Encourage students to acknowledge uncertainty and ask practice-relevant questions
EBP starts with ‘asking’ questions in situations where there is uncertainty about how best to proceed. Such situations are opportunities – indeed imperatives – for EBP. Questions suggesting a poor grasp of basic facts (for example, definitions) are not EBP questions; students sometimes simply need to strengthen their understanding of foundational concepts. Questions based on curiosity alone are also not EBP questions, but may be a starting point. EBP questions are questions asked so that practitioners and clients can make healthcare decisions that are well founded on relevant information. EBP depends on practitioners raising questions, and also encouraging their colleagues and clients to ask questions, to ensure healthcare decisions are well informed. For example, a client has the right to be informed about their healthcare options (e.g., the pros and cons of a diagnostic test, or the odds of recovery with versus without a certain treatment) and factors affecting their prognosis. To enable efficient information gathering (in the second step of ‘acquiring’), practitioners must be proficient in formulating questions that target the precise information needed. In summary, EBP begins with asking questions that are relevant to decisions that need to be made in relation to specific clinical scenarios. EBP flourishes when a questioning approach to practice is encouraged.
Prompts for facilitating 'Asking'
- What is it you are unsure about in this situation?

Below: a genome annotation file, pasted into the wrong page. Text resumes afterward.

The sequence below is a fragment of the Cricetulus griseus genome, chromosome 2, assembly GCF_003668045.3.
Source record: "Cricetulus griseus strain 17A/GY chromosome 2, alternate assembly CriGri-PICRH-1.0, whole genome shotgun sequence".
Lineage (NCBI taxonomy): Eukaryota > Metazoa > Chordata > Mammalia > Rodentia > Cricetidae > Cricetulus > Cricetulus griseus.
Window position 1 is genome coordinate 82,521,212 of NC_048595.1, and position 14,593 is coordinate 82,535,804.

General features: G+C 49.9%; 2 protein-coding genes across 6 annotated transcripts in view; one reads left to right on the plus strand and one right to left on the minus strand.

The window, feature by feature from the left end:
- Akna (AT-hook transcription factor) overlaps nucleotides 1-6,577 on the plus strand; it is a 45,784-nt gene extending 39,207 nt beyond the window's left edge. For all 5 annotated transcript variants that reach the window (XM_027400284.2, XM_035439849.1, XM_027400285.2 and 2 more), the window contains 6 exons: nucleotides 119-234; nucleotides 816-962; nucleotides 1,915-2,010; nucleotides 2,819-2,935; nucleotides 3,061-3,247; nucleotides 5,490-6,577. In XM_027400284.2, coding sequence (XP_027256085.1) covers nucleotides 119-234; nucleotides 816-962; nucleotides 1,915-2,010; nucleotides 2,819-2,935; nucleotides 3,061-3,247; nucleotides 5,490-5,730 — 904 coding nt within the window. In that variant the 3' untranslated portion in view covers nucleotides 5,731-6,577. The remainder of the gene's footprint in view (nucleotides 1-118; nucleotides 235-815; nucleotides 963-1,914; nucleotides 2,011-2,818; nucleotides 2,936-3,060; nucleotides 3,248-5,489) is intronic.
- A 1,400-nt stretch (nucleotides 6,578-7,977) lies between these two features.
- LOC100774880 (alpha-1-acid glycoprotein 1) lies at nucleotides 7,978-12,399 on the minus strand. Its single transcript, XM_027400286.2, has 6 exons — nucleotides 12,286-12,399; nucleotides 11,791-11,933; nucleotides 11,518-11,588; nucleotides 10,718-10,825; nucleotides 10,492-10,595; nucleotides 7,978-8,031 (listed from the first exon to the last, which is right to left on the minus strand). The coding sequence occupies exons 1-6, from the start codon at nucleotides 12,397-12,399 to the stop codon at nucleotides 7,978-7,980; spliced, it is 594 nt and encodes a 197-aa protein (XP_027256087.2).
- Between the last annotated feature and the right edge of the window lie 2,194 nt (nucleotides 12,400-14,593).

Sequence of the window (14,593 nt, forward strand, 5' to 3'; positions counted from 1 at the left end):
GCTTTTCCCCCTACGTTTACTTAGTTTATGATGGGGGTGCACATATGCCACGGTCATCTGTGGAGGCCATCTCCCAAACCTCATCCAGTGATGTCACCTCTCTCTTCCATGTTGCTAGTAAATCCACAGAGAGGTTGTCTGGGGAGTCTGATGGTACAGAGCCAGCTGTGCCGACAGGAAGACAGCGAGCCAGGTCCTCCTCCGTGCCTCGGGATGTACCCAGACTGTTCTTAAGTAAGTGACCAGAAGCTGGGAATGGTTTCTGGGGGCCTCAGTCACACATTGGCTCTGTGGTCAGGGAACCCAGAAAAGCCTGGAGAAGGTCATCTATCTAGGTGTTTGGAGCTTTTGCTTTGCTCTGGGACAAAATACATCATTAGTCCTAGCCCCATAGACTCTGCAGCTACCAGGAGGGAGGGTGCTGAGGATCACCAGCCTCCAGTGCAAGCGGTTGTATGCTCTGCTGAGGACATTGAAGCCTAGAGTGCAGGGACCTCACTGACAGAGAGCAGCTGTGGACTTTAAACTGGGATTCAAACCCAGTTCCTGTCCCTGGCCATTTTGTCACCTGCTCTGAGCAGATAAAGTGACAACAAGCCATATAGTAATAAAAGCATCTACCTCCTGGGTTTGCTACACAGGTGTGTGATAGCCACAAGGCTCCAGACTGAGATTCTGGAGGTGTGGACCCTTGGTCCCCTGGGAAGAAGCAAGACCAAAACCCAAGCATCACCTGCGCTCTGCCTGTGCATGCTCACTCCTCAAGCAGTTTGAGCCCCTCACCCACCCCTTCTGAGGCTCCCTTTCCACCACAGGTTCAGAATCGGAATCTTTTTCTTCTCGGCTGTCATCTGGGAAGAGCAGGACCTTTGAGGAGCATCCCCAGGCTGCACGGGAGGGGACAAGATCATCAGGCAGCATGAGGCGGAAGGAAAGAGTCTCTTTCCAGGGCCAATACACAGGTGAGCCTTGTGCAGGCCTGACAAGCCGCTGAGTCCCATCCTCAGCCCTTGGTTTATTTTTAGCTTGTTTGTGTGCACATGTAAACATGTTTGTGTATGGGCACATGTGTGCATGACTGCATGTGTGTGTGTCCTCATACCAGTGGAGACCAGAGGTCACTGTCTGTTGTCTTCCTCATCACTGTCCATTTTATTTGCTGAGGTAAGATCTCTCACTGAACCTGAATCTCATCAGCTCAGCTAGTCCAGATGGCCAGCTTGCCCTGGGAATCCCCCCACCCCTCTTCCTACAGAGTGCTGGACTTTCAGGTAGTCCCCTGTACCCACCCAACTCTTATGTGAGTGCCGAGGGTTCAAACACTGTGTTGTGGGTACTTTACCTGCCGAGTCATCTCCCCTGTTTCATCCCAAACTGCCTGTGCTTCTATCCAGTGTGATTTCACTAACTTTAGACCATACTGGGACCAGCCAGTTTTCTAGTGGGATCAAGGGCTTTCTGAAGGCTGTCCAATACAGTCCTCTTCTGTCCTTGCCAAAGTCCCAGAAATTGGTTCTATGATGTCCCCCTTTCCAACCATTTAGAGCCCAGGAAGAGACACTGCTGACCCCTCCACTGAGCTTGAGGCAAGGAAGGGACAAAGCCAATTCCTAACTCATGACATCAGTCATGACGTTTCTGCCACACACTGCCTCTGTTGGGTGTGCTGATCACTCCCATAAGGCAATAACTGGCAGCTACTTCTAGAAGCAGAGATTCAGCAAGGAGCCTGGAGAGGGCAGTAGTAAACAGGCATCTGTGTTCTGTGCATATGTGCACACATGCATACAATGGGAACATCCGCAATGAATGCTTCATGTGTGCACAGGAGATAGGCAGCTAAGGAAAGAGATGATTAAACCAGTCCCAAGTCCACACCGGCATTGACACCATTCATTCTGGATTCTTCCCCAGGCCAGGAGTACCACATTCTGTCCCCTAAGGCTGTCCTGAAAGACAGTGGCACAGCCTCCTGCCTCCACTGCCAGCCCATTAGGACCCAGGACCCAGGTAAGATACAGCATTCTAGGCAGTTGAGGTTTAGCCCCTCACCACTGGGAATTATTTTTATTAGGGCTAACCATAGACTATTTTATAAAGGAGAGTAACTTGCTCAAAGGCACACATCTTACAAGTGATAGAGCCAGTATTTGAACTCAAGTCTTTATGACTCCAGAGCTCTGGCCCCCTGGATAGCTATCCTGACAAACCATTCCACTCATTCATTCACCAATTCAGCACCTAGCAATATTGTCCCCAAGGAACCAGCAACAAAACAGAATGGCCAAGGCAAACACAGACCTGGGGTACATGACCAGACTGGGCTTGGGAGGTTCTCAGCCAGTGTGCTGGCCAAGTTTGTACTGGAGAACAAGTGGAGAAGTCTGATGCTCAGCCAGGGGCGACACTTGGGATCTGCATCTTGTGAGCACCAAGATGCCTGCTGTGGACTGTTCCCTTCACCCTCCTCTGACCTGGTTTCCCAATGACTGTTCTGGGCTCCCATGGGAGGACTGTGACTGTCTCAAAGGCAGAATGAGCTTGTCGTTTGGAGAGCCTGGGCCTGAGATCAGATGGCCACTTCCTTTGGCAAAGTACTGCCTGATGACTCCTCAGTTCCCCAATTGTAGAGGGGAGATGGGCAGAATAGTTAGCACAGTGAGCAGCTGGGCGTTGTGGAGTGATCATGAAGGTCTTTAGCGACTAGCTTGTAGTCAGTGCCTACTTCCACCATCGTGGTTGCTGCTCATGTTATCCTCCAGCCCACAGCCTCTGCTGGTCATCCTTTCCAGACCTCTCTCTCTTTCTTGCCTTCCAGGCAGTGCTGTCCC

- Does this uncertainty affect your (client’s) decision-making? Why?
- Is it possible that helpful information exists?
- What precisely do you need to find out to make the best decision?
- What is the specific question you need to answer?
Prompts for assessing 'Asking'
- What situations of uncertainty have you encountered?
- What specific EBP questions have you asked?
- Take one example: Why did you need to answer that EBP question? How was it important for your decision making?
General tips & strategies for 'Asking'
- Most EBP questions refer to a relevant health condition, desired outcome, and population group. There may or may not be a particular intervention or diagnostic test of interest. For example, the question may instead be about whether any intervention is effective in particular circumstances, or the challenges and concerns experienced by people living with a particular condition, or the likely progression of an illness without intervention, or the cultural beliefs and expectations of a person.
- If answering a question will not affect decision-making, it is not an EBP question in that context.
- During busy periods, EBP questions can be easily forgotten and never followed up. A log of questions can be kept for later follow-up.
- Questions can be collated by clinical teams, for follow-up during quieter periods or as suggestions for student presentations.